Name Headquarters Subunits
1st US Armored Division SSI.png 1st Armored Division Fort Bliss, Texas Four heavy brigade combat teams and one aviation brigade at Fort Bliss and WSMR.
1 Cav Shoulder Insignia.svg 1st Cavalry Division Fort Hood, Texas Four heavy brigade combat teams and one aviation brigade at Fort Hood.
1st US Infantry Division.svg 1st Infantry Division Fort Riley, Kansas Two heavy brigade combat teams, one infantry brigade combat team and one aviation brigade at Fort Riley, and one infantry brigade combat team at Fort Knox, Kentucky.
2 Infantry Div SSI.svg 2nd Infantry Division Camp Red Cloud, South Korea One heavy brigade combat team and one aviation brigade at Camp Hovey and Camp Casey, South Korea, and three Stryker brigade combat teams (SBCTs) at Fort Lewis, Washington.
3 Infantry Div SSI.svg 3rd Infantry Division Fort Stewart, Georgia Two heavy brigade combat teams and one infantry brigade combat team at Fort Stewart, Georgia, one heavy brigade combat team at Fort Benning, Georgia, and one aviation brigade at Hunter Army Airfield, Georgia.
4 Infantry Division SSI.svg 4th Infantry Division Fort Carson, Colorado Three heavy brigade combat teams and one infantry brigade combat team at Fort Carson, Colorado.
10th Mountain Division SSI.svg 10th Mountain Division Fort Drum, New York Three infantry brigade combat teams and one aviation brigade at Fort Drum and one infantry brigade combat team at Fort Polk, Louisiana.
25th Infantry Division SSI.svg 25th Infantry Division Schofield Barracks, Hawaii Two brigade combat teams and one aviation brigade at Schofield Barracks (one infantry and one Stryker), one Stryker brigade combat team at Fort Wainwright, Alaska, and one airborne infantry brigade combat team at Fort Richardson, Alaska.
82 ABD SSI.svg 82nd Airborne Division Fort Bragg, North Carolina Four airborne infantry brigade combat teams and one aviation brigade at Fort Bragg.
US 101st Airborne Division patch.svg 101st Airborne Division Fort Campbell, Kentucky Four infantry brigade combat teams (air assault) and two aviation brigades at Fort Campbell.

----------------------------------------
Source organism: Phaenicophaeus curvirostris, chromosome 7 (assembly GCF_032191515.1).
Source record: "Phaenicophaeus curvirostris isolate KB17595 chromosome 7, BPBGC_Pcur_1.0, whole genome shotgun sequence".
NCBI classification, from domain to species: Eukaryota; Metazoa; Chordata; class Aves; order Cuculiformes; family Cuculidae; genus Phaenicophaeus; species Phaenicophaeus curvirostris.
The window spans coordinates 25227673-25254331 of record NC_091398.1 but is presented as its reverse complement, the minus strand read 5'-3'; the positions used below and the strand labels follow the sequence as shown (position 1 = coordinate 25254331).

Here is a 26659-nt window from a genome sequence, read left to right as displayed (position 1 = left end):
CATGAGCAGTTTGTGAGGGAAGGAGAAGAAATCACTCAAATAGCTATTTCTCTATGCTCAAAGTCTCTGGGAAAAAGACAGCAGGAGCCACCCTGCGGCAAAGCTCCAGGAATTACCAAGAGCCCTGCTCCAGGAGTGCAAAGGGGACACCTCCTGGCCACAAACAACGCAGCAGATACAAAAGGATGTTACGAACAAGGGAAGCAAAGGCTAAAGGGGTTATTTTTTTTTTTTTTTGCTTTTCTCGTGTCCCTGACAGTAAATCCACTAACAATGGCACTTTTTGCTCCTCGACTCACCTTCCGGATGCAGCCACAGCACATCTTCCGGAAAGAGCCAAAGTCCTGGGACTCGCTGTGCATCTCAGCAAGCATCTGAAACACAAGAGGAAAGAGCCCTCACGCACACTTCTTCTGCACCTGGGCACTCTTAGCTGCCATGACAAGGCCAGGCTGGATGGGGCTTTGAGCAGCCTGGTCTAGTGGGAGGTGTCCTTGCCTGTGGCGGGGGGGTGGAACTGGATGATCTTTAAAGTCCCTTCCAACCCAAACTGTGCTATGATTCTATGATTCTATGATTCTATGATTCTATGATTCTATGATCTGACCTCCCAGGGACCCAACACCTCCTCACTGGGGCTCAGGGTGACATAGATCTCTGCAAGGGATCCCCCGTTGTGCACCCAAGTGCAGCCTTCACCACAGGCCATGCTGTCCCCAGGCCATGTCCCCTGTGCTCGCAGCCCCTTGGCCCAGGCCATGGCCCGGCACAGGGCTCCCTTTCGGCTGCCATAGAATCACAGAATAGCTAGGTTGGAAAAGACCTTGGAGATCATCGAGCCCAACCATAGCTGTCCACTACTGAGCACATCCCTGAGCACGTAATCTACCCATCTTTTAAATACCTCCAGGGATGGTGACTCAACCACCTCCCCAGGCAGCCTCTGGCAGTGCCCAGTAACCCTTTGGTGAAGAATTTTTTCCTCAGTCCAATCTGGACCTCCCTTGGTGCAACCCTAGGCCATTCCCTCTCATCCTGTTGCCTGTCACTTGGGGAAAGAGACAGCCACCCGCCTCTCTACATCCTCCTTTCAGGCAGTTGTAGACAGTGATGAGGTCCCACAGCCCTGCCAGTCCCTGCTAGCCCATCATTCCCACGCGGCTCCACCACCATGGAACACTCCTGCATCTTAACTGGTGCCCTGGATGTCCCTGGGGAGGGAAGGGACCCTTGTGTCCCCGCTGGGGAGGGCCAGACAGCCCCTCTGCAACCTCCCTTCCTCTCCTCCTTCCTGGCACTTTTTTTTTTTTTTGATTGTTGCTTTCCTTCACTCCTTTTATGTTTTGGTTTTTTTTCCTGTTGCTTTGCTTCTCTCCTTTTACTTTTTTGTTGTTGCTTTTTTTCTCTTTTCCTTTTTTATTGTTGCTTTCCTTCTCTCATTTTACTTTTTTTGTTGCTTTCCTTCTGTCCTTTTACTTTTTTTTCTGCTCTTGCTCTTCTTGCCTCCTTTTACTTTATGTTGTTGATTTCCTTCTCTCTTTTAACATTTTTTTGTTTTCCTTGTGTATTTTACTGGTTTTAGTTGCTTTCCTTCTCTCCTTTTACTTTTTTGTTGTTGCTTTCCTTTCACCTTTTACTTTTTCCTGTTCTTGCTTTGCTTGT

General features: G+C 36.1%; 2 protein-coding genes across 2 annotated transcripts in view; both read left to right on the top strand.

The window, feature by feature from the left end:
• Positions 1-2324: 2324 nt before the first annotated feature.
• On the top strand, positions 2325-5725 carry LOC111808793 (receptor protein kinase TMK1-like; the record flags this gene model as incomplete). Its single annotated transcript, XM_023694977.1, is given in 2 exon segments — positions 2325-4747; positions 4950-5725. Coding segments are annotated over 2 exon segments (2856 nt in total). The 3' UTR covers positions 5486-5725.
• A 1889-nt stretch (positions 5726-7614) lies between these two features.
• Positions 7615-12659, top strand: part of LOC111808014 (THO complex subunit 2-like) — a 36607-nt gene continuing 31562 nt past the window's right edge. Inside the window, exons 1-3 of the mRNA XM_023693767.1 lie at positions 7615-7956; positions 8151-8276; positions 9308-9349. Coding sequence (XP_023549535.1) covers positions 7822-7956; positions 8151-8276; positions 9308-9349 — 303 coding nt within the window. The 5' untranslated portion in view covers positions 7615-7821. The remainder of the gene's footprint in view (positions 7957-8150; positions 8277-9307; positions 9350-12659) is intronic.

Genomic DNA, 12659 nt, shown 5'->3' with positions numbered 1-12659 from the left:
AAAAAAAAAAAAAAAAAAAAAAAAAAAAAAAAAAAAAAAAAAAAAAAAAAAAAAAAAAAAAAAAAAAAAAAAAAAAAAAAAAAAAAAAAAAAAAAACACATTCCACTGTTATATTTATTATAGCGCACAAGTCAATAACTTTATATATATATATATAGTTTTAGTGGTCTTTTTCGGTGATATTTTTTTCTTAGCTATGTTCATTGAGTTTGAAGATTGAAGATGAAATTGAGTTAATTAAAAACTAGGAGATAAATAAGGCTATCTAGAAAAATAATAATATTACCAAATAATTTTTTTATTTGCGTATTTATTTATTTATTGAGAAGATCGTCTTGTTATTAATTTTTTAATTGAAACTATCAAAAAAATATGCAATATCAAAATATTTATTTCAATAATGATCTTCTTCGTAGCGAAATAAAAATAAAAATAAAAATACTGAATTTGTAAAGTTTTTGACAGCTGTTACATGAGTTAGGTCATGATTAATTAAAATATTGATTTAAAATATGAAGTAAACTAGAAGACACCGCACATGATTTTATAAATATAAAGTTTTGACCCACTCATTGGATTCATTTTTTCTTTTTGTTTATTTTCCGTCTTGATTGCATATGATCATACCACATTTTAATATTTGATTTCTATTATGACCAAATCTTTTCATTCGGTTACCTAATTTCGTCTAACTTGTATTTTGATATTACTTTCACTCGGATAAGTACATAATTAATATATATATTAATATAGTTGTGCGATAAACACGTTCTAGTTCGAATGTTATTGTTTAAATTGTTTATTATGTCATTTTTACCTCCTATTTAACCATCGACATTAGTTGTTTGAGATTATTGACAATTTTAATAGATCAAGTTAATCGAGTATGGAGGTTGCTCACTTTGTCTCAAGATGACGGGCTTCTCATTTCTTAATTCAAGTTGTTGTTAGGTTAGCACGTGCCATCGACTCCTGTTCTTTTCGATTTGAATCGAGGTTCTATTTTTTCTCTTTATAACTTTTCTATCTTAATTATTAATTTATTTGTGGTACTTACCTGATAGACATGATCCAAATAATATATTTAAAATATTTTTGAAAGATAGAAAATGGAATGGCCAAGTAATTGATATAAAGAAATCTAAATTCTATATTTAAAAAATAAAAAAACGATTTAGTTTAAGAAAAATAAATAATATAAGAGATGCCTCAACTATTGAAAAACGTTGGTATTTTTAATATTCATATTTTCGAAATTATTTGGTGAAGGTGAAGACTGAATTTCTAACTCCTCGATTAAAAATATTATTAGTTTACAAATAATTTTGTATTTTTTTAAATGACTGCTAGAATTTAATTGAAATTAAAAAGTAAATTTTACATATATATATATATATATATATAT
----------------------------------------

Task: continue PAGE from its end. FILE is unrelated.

170ibct.JPG 170th Infantry Brigade (Mechanized) Baumholder, Germany activated July 2009.
172nd Infantry Brigade SSI.svg 172nd Infantry Brigade Grafenwöhr, Germany Two mechanized infantry battalions, one M1A1 Abrams battalion, one self-propelled 155mm field artillery battalion, one combat engineer battalion.
173Airborne Brigade Shoulder Patch.png 173rd Airborne Brigade Combat Team Vicenza, Italy Two airborne infantry battalions, one cavalry squadron, one airborne field artillery battalion, one special troops battalion, and one support battalion.
US 2nd Cavalry Regiment SSI.jpg 2nd Cavalry Regiment Vilseck, Germany 6 subordinate Squadrons: 1st (Stryker Infantry), 2nd (Stryker Infantry), 3rd (Stryker Infantry), 4th (Recon, Surveillance, Target Acquisition), Fires (6x3 155mm Towed Arty), & RSS (Logistical Support); 5 Separate Troops/Companies: Regimental Headquarters Troop, Military Intelligence Troop, Signal Troop, 84th Engineer Company, and Anti-Tank Troop.
3dACRSSI.PNG 3rd Armored Cavalry Regiment Fort Hood, Texas Three tank squadrons, one aviation squadron, and one support squadron.
11th Armored Cavalry Regiment SSI.gif 11th Armored Cavalry Regiment Fort Irwin, California Serves as the Opposing Force (OPFOR) at the National Training Center (NTC). Multi-compo HBCT.

[edit] Special Operations Forces

US Army Special Operations Command SSI.png US Army Special Operations Command (Airborne):

Name Headquarters Structure and purpose
US Army Special Forces.Airborne patch.jpg Special Forces (Green Berets) Fort Bragg, North Carolina Seven groups capable of unconventional warfare, foreign internal defense, special reconnaissance, direct action, and counter-terrorism.
75 Ranger Regiment Shoulder Sleeve Insignia.svg 75th Ranger Regiment (Rangers) Fort Benning, Georgia Three battalions of elite light airborne infantry.
160th SOAR Distinctive Unit Insignia.png 160th Special Operations Aviation Regiment (Night Stalkers) Fort Campbell, Kentucky Four battalions, providing helicopter aviation support for general purpose forces and Special Operations Forces.
4psyopgp.gif 4th Psychological Operations Group Fort Bragg, North Carolina Psychological operations unit, six battalions.
95CivilAffairsBdeSSI.jpg 95th Civil Affairs Brigade Fort Bragg, North Carolina Civil affairs brigade.
Soscom crest.gif 528th Sustainment Brigade (Special Operations) (Airborne) Fort Bragg, North Carolina
US Army Special Operations Command SSI.png 1st SFOD-D (Delta Force) Fort Bragg, North Carolina Elite special operations and counter-terrorism unit. Its operators are chosen carefully from the best soldiers of the Army Special Operations Forces and other SOCOM units. Most information about the unit is classified. Based on the B